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Coronavirus: Government-backed loans to support virus-hit businesses top £31bn

Three government-backed loan schemes for UK businesses have paid out more than £31bn to date, according to updated Treasury data on taxpayer support for firms and workers’ wages.

The latest figures showed almost 750,000 companies had seen loans approved by Sunday 31 May under the emergency COVID-19 funding initiatives; the Coronavirus Business Interruption Loan Scheme (CBILS), Coronavirus Large Business Interruption Loan Scheme (CLBILS) and Bounce Back Loan Scheme (BBLS).

The data showed that £31.3bn had been paid out by banks – up from £27.5bn a week ago.

The growth continued to be led by demand for the BBLS, in which sums – 100% guaranteed by the government – can be borrowed up to a maximum of £50,000.

The Treasury said £21.3bn had been dispersed by lenders to 699,354 companies.

The total number of applications for bounce back loans stood at more than 873,000.

A sum of £8.9bn had been lent to nearly 46,000 companies under CBILS, and a further £1.1bn to 191 companies as
part of CLBILS, the figures showed.

It was also confirmed that the number of workers’ wages being supported by the Job Retention Scheme, also known as the furlough scheme, which is aimed at limiting the lockdown’s impact on employment, had topped 8.7 million – up from 8.4 million a week earlier.

The Treasury put the cost at £17.5bn to date.

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Archaeology breakthrough: Historians’ amazement at ‘oldest European shipwreck’ revealed

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The British-led expedition off the coast of Oman – in the Middle East – led to the discovery of a 500-year-old wreck site of what it claims is the earliest ship ever found from Europe’s “Age of Discovery”. The Portuguese vessel was captained by an uncle of the legendary explorer Vasco da Gama. The ship was called the Esmeralda, and was one of two vessels to sink in a storm off the coast of Oman in 1503, five years after its captain discovered the first sea route linking Europe to India.

The British team undertook excavation and historical and scientific research for three years, and the archaeologists reaped the rewards in 2016 with a collection of artefacts including one of the rarest coins in the world and what may be part of a previously unknown maritime astrolabe.

David Mearns, director of West Sussex-based Blue Water Recoveries which led the expedition, told the Guardian that the major significance of the find was the date of its sinking, very early in the period when a handful of European maritime powers were racing to discover and exploit new routes to the east.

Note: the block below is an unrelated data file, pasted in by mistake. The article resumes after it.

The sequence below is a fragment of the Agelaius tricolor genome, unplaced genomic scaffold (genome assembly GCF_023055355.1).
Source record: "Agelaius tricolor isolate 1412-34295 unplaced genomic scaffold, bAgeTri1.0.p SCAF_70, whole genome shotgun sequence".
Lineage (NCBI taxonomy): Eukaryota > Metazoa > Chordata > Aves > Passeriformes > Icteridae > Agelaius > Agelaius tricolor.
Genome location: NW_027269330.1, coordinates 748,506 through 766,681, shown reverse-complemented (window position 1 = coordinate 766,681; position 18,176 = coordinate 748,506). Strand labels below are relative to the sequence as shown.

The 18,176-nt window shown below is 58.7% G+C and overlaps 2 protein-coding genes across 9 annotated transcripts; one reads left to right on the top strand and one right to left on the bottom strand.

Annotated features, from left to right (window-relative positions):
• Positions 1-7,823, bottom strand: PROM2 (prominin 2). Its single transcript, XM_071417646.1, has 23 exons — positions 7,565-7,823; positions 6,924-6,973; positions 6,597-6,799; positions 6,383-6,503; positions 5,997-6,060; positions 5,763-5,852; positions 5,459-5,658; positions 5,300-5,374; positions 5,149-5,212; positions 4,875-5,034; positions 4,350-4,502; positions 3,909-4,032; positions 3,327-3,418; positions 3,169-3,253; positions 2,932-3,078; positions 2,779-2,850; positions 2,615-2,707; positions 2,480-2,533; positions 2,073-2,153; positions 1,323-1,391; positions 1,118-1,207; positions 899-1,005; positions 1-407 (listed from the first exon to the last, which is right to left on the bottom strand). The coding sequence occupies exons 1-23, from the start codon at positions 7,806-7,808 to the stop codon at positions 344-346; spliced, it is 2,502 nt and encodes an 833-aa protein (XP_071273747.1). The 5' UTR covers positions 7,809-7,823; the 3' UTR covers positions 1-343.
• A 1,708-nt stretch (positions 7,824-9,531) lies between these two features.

He said: “This is the earliest ship [from the period of European maritime exploration of Asia] that has been found by a long stretch.

“If you consider that the pre-colonial period started on a major basis with Columbus, in 1492, this is just a decade after that.”

The ship sank in a storm off the coast of what is now the small Omani island of Al-Hallaniyah in 1503, with the loss of all crew and of its captain Vicente Sodre, a maternal uncle of da Gama.

Because it broke up in shallow waters, very little of the ship itself has survived, but thousands of artefacts were uncovered from the sand in the shallow bay.

Among them was an extremely rare silver coin called an Indio, of which only one other is known to exist.

The coins were forged in 1499 after da Gama’s first voyage to India, which helps date the wreckage.

Stone cannonballs appearing to bear Sodre’s initials were also discovered.

However, Mr Mearns said the most exciting discovery was a metal disc bearing the Portuguese coat of arms and an image of an armillary sphere, a model of celestial globe, which was the personal emblem of the then King of Portugal.

The archaeologists speculated that it may be a component part of a type of astrolabe, a navigational device, but are not certain.

He added: “There’s no doubt it’s a very important object. It’s made of valuable material, it’s got these two iconic symbols on it, they don’t just stamp those things on to any piece of equipment on a ship.

“This was an important thing, but what was it?”

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He said he hoped other experts would now add their input to help identify the object, adding: “What’s really exciting about this discovery being so early, this may be something nobody has ever seen before, and that’s challenging for the archaeologists but also fun and exciting.”

He said the dig had been a “dream job” for the archaeologists, and that “these are people who work in England in dry suits in freezing cold water, sometimes they can see no further than their nose”.